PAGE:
Diary of the War at Sea: an Icelandic trawler, 1914
This week marks the first edition of the ‘Diary of the War at Sea’ element of Wreck of the Week, in which one post a month will be devoted to a wreck from 100 years ago, for the ‘duration’ of the First World War Centenary.
On the night of 26-27 August 1914 a series of explosions occurred off the Tyne as one by one six ships fell victim to a newly-laid minefield. The first victim was the Skúli Fógeti, an Icelandic trawler homeward-bound for Reykjavik from Grimsby.
The sowing of mines brought the war close to the English coast, but losses of neutral vessels caused consternation, with the press inveighing against ‘promiscuous mine-sowing’: ‘this callous and inhuman mode of warfare, if it can be called warfare . . . more likely to do harm to peaceful trading ships than to the fighting ships of a belligerent’. (1)
The Times published a list of the nine neutral vessels sunk in the North Sea since the outbreak of war: two Dutch, two Norwegians, and five Danish vessels. (2) Among the ‘Danish’ vessels was the Skúli Fógeti although she was correctly described elsewhere as Icelandic: the confusion probably arose because Iceland was yet to achieve full independence from Denmark (1918, with ties to the Danish crown being severed on the proclamation of the republic in 1944).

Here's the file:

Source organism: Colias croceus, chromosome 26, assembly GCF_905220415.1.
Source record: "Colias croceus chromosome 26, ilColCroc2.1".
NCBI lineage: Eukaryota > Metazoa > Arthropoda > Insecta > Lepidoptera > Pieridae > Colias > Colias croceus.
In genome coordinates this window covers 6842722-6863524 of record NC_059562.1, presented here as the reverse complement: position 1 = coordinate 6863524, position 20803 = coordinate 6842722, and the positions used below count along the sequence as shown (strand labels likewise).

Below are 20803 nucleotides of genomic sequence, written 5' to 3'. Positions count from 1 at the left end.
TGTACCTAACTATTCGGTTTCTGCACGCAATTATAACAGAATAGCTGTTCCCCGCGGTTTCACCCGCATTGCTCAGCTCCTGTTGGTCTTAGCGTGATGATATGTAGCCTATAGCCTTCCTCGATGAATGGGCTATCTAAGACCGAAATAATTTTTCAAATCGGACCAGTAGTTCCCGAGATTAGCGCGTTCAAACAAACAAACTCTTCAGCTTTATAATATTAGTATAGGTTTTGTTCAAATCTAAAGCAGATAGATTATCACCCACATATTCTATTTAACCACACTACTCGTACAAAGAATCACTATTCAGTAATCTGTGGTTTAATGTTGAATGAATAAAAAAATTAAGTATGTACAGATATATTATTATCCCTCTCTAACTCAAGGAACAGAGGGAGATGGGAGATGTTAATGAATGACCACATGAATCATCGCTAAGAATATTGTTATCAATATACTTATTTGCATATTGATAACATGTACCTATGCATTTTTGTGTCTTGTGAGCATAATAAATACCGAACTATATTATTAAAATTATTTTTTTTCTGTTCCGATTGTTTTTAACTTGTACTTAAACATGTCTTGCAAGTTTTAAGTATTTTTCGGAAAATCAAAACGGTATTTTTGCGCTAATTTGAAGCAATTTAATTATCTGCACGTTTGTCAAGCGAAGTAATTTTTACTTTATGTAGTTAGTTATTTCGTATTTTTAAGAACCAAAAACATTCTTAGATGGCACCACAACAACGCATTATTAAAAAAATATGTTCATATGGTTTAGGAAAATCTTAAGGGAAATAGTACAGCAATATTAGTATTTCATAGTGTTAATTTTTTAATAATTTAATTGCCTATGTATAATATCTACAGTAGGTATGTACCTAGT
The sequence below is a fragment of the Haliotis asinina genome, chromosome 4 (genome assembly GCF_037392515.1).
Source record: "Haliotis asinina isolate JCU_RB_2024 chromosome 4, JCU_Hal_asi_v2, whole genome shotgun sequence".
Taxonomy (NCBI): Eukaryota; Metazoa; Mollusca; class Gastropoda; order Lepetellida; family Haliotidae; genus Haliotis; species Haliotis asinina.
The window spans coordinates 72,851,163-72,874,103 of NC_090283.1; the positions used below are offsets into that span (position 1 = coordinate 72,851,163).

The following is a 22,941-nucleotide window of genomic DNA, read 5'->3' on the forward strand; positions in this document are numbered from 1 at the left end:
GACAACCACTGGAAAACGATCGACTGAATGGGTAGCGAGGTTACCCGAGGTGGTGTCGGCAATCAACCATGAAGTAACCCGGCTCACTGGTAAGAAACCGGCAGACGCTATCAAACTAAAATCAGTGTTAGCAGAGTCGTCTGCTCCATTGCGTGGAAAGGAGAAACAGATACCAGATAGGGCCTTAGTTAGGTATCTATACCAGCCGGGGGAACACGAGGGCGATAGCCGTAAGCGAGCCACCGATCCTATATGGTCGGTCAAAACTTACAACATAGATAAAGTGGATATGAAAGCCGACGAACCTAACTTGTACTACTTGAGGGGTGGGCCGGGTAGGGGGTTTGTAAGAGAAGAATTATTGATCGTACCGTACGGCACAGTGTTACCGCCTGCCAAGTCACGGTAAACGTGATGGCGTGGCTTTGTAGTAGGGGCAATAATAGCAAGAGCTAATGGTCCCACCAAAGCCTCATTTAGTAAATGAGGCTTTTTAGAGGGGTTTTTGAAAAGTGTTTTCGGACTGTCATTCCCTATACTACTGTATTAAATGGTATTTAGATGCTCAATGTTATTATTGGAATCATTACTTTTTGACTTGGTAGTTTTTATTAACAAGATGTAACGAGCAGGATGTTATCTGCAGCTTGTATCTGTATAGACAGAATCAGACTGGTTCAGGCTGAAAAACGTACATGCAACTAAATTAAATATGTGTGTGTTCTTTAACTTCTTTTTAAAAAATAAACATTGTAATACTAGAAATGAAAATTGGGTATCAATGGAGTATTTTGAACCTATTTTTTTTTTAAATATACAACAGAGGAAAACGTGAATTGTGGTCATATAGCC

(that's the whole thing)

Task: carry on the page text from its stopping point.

The New York Times republished an official British communiqué denying British involvement in minelaying: ‘The Government has learned that on or about Aug. 26 an Iceland trawler is reported to have struck a mine . . . At least one foreign newspaper has stated that the mine was English.’ (3) Inevitably it was front-page news in Iceland: it was reported that the vessel was insured for 155,000 kronur, but she had no war risk insurance (4), something that by 1915 was becoming the norm, certainly among Danish ships. (5) For a contemporary magazine cover based on a drawing by a survivor, please click here (double-click on the image to expand it):
In the first month of the war, therefore, we can see it is already a World War, with the consequences of the assassination of Franz Ferdinand in Sarajevo on 28 June 1914 reaching further afield to touch more and more non-combatants.
(1) Times, 28 August 1914, No.40,618, p6
(2) Times, 29 August 1914, No.40,619, p5
(3) New York Times, 30 August 1914, accessed via < nytimes.com/archive > article and issue date citation only
(4) Morgunblaðið, 28 August 1914, No.293, p1,369